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Why financial literacy matters

Money knowledge: financial literacy can have a significant influence on your life (Photograph courtesy of pixabay.com)

Yes, I’m writing about financial literacy again. No matter where one looks, it has become a global buzzword, laden with concern, generating significant increases now in various initiatives in various countries to develop, publicise and provide access and exposure to programmes teaching financial literacy topics to adults to recommendations to start in primary school.

Why now? There are two predominant factors, in my opinion, both illuminating significant community lifestyle harmony problems.

Factor one: the precipitous, unexpected advent of Covid-19 and its lengthy time of exposure and spread across communities torpedoed families and community finances across the globe.

When you are too sick to work, when you are highly worried about losing your job because no one is shopping, eating out, or buying anything except necessities, when you have lost a major household wage owner in a two-income family, when a loved one (or more) has died, or when the stress from what seemed to be never-ending health challenges, shuffling day-care, home schooling, work-from-home deadlines overwhelmed even the most serene individuals, leaving so many having to also deal with serious financial savings decimation.

Factor two: reports and surveys from educators, politicians, finance leaders, banking and lending institutions, counselling professionals, governments, and non-profit organisations across the North Atlantic Pond (US, UK, Canada) and the OECD – all far more intellectually astute and influential than yours truly – is that despite existing worthy financial literacy programmes, analyses of students and adults scores on basic financial understanding has remained static for at least a decade. In some countries’ testing statistics, high school students have actually slipped in grading scores over the last decade.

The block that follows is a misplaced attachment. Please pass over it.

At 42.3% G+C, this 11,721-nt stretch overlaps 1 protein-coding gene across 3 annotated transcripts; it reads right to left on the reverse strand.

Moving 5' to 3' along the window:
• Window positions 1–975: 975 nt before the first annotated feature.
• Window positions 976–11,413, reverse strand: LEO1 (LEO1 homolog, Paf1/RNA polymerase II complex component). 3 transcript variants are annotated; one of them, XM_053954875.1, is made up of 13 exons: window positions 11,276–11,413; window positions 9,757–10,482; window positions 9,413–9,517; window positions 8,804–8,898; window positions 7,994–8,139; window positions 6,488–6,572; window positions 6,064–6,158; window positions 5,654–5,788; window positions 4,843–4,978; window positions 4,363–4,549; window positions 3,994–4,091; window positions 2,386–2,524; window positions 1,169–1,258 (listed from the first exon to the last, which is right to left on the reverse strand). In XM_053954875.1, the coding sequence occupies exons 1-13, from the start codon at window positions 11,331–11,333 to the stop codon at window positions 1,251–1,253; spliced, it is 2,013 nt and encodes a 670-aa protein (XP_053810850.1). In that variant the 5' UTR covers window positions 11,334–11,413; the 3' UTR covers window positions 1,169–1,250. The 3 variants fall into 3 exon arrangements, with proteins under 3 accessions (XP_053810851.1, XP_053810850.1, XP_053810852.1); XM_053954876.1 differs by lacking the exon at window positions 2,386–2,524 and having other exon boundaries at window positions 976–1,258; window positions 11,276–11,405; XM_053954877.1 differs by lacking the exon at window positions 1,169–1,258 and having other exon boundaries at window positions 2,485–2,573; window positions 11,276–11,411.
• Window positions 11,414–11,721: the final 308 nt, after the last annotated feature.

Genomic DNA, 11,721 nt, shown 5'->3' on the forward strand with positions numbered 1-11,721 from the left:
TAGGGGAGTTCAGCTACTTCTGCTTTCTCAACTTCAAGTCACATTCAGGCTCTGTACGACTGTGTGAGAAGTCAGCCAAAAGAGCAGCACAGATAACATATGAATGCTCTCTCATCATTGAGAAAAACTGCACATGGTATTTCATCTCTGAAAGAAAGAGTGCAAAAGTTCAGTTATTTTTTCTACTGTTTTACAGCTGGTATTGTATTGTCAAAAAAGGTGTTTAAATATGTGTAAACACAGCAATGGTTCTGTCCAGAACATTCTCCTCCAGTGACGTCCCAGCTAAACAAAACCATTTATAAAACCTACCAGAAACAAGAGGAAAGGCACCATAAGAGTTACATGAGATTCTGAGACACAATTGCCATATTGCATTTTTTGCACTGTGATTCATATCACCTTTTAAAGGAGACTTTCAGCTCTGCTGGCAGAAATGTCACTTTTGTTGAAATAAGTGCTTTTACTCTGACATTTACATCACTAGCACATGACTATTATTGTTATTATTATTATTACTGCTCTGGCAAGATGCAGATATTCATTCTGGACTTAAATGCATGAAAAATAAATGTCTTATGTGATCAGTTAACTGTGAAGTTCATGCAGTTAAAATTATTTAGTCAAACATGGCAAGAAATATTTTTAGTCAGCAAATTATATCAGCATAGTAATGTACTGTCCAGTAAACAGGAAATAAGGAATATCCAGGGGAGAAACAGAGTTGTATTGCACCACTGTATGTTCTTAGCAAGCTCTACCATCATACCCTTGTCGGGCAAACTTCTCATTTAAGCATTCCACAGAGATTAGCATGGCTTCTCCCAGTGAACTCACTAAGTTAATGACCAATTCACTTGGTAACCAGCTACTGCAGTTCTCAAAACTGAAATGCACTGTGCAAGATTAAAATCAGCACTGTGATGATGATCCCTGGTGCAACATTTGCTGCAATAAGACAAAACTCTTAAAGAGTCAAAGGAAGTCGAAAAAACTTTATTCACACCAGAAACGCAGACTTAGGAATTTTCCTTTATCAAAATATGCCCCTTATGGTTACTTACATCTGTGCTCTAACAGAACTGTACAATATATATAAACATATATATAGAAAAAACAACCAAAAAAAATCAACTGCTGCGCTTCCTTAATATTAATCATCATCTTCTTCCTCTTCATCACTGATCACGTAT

A review of national test results commentary in our three largest neighbours is the following:

UK: financial literacy was added to secondary school curriculum in 2014, while a survey conducted with UK adults in 2021 stated “British schools are failing to teach pupils about personal finance, new research has shown. In a survey, commissioned for the Financial Times by Ipsos Mori, 90 per cent of people in England admitted to learning “nothing at all” or “not very much” about finance during their school education.” According to the World Bank, two in three of the global population, including one in three in the UK, are financially illiterate.

Canada: adult population finance knowledge surveys reported better results than the US and the UK.

US: surveys indicate that financial capability is only around 50 per cent, with many Americans struggling with financial stress, 78 per cent of adults living paycheque to paycheque (2017 Career Builder survey).

This is very worrying on an individual, family, community, state, country and regional basis, relative to the economic success of a modern society and the personal financial wellness of families and their communities.

Finances have not become easier – in many areas, they are more complicated than ever, while credit/debt is easier than ever to obtain, with the ramifications of these lending programmes still not well understood.